Like 19th century artists, Anita sees connections with western artists in the Chinese techniques of the style. For example, the above painting Kingfisher combines Impressionist and Lingnan techniques.
I couldn’t bring myself to follow the trends nor wanted to rush into a new style.
For a while, Anita felt lost as a traditional artist living in the contemporary age. However, one day, while praying and meditating on what to paint something really bizarre happened. Monet‘s Water Lillies came to the forefront of Anita’s mind. She had painted many Chinese-style water lilies and she knew Monet from many art history classes. That weekend, a woman approached Anita out of the blue and gave her a book, saying ‘this is just for you’ – a book about Monet. Anita saw the link between the expressive Impressionist brush work and that of traditional Lingnan.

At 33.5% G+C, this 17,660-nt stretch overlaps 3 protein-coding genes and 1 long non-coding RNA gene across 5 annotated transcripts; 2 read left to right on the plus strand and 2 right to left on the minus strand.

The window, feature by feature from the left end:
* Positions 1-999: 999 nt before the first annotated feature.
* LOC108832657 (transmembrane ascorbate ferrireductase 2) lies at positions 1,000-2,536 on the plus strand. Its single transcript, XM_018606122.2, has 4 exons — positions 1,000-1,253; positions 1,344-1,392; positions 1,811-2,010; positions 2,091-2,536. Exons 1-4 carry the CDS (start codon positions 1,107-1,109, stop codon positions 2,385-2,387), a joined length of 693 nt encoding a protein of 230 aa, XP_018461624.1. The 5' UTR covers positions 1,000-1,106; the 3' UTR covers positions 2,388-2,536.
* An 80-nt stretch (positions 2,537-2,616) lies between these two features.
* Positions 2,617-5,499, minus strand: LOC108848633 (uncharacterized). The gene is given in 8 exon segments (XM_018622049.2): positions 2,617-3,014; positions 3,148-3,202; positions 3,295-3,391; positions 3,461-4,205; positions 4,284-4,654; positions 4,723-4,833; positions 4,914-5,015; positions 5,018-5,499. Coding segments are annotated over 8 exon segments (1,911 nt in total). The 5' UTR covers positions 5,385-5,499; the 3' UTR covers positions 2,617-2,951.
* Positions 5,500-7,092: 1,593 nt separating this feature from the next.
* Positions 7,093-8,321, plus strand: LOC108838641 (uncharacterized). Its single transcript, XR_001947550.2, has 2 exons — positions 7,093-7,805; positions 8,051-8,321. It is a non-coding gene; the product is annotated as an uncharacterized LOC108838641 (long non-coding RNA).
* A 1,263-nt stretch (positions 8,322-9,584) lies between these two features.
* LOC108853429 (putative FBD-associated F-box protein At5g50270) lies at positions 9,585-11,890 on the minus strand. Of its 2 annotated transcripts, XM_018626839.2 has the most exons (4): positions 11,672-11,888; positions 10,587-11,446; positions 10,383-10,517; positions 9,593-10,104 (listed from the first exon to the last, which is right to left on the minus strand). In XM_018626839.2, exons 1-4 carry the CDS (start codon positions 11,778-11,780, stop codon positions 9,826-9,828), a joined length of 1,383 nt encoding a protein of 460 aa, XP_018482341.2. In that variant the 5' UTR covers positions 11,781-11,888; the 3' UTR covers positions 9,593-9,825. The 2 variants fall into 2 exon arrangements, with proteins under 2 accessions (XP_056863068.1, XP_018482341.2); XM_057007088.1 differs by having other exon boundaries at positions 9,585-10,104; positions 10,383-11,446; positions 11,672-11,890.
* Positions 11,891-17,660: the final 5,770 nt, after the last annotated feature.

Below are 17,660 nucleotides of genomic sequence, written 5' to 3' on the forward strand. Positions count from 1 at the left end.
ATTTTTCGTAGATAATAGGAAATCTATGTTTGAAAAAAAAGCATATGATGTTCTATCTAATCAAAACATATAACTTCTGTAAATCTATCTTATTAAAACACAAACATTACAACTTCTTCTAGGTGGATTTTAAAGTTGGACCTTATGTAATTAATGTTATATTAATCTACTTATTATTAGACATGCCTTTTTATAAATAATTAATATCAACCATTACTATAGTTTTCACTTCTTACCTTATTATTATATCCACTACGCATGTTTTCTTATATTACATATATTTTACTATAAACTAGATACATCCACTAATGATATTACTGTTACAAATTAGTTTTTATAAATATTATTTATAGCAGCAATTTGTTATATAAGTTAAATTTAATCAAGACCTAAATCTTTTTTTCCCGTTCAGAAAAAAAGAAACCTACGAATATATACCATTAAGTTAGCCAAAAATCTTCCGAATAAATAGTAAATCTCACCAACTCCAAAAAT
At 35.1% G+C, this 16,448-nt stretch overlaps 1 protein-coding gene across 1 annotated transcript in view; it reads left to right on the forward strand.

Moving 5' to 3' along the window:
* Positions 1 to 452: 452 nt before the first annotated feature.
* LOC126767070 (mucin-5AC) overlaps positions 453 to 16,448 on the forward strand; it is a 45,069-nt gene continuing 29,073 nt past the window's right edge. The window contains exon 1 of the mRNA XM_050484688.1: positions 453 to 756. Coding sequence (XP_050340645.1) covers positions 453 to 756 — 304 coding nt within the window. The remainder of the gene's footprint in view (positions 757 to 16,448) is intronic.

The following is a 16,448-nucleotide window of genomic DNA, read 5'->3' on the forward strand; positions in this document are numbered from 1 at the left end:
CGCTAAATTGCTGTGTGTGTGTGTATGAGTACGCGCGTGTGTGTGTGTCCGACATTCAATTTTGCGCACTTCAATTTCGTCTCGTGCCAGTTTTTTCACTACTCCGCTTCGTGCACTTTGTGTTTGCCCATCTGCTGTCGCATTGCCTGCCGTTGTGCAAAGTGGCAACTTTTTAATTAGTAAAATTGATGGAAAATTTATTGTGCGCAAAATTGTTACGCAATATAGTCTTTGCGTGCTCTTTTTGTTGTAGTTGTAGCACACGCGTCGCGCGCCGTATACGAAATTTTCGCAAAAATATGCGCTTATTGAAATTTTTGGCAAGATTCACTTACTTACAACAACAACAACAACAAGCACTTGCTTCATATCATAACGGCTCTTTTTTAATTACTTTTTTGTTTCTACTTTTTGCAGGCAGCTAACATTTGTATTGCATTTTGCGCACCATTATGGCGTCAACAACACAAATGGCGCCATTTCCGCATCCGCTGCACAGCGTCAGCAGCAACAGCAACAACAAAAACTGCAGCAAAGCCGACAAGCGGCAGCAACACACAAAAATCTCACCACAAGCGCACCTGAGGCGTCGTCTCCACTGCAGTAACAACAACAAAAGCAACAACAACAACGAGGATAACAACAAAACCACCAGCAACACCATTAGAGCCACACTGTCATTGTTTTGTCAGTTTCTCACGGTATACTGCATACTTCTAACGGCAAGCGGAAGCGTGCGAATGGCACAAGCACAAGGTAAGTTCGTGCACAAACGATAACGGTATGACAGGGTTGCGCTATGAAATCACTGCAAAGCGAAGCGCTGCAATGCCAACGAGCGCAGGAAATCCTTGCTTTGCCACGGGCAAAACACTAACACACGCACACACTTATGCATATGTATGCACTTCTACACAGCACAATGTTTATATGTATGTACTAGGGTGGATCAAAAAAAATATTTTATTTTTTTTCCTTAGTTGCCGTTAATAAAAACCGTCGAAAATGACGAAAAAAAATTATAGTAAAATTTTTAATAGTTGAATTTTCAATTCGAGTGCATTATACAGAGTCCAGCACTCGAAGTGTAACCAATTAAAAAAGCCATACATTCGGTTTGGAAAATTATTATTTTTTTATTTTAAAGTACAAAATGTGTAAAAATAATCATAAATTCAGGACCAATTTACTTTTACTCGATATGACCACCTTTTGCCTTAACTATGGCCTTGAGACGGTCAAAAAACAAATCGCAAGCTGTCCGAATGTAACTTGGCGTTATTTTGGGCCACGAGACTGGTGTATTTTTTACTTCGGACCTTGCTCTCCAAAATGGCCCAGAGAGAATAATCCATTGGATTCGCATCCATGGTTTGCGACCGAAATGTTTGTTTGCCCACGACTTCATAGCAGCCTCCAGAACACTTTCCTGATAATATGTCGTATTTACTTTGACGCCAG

The inspiration of the way Monet captures moving light, texture and time was an enlightening moment in Anita’s artistic life. As you can see, the use of acrylics in the 2017 paintings allow for the presence of both Impressionist and Lingnan brushstrokes!
As well as merging artistic techniques and influences, Anita does not shy away from contemporary influence. For example the work on Bruce Lee and also paintings, such as the one above, tackling current environmental issues. Anita is also unafraid to see unusual connections – for example Louise Bourgeois‘ Spider sculptures and the blank inkiness of Chinese painting.